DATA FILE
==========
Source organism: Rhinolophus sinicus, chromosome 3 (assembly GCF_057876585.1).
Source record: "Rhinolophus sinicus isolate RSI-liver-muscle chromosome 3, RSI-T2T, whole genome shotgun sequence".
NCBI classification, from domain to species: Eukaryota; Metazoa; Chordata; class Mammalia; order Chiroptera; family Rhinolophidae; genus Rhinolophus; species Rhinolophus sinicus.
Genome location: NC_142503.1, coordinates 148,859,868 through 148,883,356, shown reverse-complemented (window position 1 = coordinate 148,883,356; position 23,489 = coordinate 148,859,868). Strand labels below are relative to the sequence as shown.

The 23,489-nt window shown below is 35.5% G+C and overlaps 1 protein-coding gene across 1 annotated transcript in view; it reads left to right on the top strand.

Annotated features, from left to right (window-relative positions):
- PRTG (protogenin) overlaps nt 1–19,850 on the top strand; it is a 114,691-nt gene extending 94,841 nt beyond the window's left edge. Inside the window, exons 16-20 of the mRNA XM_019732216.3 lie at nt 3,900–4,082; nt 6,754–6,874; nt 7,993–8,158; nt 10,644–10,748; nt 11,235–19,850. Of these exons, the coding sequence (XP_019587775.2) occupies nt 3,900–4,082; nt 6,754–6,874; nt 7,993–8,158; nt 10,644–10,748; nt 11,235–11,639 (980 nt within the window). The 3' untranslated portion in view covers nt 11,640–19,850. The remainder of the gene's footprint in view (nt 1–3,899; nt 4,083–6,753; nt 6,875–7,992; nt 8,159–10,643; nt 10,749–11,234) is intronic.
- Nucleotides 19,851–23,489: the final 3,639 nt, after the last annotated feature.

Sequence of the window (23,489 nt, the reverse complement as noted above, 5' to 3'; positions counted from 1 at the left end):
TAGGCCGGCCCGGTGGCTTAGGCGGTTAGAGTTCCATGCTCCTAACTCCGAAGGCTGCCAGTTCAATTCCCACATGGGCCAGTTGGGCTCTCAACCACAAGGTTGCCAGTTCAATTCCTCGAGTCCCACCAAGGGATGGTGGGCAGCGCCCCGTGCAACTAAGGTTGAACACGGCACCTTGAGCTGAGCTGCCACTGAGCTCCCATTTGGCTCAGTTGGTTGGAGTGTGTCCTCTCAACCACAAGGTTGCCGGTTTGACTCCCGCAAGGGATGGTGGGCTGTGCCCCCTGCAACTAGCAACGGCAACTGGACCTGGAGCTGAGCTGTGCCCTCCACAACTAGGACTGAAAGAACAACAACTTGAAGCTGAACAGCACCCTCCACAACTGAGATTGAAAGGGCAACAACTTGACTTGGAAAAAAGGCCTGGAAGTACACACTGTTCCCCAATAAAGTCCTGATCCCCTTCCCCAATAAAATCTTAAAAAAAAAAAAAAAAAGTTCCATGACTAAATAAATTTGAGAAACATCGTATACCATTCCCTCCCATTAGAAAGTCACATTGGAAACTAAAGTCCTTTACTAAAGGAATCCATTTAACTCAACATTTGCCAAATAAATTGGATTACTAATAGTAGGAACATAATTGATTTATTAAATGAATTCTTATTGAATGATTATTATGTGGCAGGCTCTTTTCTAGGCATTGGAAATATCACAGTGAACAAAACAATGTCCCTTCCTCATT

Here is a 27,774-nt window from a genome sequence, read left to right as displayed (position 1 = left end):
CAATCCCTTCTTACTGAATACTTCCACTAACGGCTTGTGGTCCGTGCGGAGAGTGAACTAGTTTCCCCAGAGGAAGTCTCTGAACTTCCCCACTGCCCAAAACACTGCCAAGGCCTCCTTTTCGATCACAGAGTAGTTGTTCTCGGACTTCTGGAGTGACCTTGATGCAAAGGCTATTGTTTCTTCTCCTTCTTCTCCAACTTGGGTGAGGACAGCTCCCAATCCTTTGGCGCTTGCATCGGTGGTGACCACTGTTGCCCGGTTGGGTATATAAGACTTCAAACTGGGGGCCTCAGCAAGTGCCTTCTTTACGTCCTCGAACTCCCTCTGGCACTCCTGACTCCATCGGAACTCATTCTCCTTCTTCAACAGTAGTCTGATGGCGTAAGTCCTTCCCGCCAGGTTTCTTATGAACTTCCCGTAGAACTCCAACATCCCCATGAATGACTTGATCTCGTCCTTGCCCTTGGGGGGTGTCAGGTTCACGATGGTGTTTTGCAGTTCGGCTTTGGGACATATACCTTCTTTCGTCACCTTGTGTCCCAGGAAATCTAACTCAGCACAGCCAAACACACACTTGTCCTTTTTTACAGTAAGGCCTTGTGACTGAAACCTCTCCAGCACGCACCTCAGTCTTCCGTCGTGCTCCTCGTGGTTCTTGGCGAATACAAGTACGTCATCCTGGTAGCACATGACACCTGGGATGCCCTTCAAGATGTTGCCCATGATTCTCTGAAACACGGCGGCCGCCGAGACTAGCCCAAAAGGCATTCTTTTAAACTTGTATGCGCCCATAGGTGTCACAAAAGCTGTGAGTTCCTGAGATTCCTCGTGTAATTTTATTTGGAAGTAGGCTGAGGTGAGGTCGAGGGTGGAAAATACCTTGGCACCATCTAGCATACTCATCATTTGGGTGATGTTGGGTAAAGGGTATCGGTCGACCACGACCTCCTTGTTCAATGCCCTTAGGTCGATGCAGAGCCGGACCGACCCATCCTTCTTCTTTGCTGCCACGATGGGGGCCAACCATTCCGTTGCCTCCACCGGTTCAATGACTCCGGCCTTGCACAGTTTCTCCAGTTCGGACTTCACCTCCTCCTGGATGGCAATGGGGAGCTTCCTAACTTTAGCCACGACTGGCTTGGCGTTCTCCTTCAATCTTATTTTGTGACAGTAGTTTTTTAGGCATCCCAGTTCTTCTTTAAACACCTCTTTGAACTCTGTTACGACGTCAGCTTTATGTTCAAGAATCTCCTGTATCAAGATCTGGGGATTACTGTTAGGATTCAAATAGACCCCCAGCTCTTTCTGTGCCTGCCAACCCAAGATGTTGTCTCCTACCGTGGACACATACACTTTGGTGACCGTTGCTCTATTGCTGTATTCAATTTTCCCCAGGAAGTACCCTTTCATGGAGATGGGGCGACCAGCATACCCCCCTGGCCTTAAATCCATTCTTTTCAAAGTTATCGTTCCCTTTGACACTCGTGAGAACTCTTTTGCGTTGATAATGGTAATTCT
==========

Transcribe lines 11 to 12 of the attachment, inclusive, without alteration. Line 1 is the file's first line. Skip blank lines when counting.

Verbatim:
Here is a 27,774-nt window from a genome sequence, read left to right as displayed (position 1 = left end):
CAATCCCTTCTTACTGAATACTTCCACTAACGGCTTGTGGTCCGTGCGGAGAGTGAACTAGTTTCCCCAGAGGAAGTCTCTGAACTTCCCCACTGCCCAAAACACTGCCAAGGCCTCCTTTTCGATCACAGAGTAGTTGTTCTCGGACTTCTGGAGTGACCTTGATGCAAAGGCTATTGTTTCTTCTCCTTCTTCTCCAACTTGGGTGAGGACAGCTCCCAATCCTTTGGCGCTTGCATCGGTGGTGACCACTGTTGCCCGGTTGGGTATATAAGACTTCAAACTGGGGGCCTCAGCAAGTGCCTTCTTTACGTCCTCGAACTCCCTCTGGCACTCCTGACTCCATCGGAACTCATTCTCCTTCTTCAACAGTAGTCTGATGGCGTAAGTCCTTCCCGCCAGGTTTCTTATGAACTTCCCGTAGAACTCCAACATCCCCATGAATGACTTGATCTCGTCCTTGCCCTTGGGGGGTGTCAGGTTCACGATGGTGTTTTGCAGTTCGGCTTTGGGACATATACCTTCTTTCGTCACCTTGTGTCCCAGGAAATCTAACTCAGCACAGCCAAACACACACTTGTCCTTTTTTACAGTAAGGCCTTGTGACTGAAACCTCTCCAGCACGCACCTCAGTCTTCCGTCGTGCTCCTCGTGGTTCTTGGCGAATACAAGTACGTCATCCTGGTAGCACATGACACCTGGGATGCCCTTCAAGATGTTGCCCATGATTCTCTGAAACACGGCGGCCGCCGAGACTAGCCCAAAAGGCATTCTTTTAAACTTGTATGCGCCCATAGGTGTCACAAAAGCTGTGAGTTCCTGAGATTCCTCGTGTAATTTTATTTGGAAGTAGGCTGAGGTGAGGTCGAGGGTGGAAAATACCTTGGCACCATCTAGCATACTCATCATTTGGGTGATGTTGGGTAAAGGGTATCGGTCGACCACGACCTCCTTGTTCAATGCCCTTAGGTCGATGCAGAGCCGGACCGACCCATCCTTCTTCTTTGCTGCCACGATGGGGGCCAACCATTCCGTTGCCTCCACCGGTTCAATGACTCCGGCCTTGCACAGTTTCTCCAGTTCGGACTTCACCTCCTCCTGGATGGCAATGGGGAGCTTCCTAACTTTAGCCACGACTGGCTTGGCGTTCTCCTTCAATCTTATTTTGTGACAGTAGTTTTTTAGGCATCCCAGTTCTTCTTTAAACACCTCTTTGAACTCTGTTACGACGTCAGCTTTATGTTCAAGAATCTCCTGTATCAAGATCTGGGGATTACTGTTAGGATTCAAATAGACCCCCAGCTCTTTCTGTGCCTGCCAACCCAAGATGTTGTCTCCTACCGTGGACACATACACTTTGGTGACCGTTGCTCTATTGCTGTATTCAATTTTCCCCAGGAAGTACCCTTTCATGGAGATGGGGCGACCAGCATACCCCCCTGGCCTTAAATCCATTCTTTTCAAAGTTATCGTTCCCTTTGACACTCGTGAGAACTCTTTTGCGTTGATAATGGTAATTCT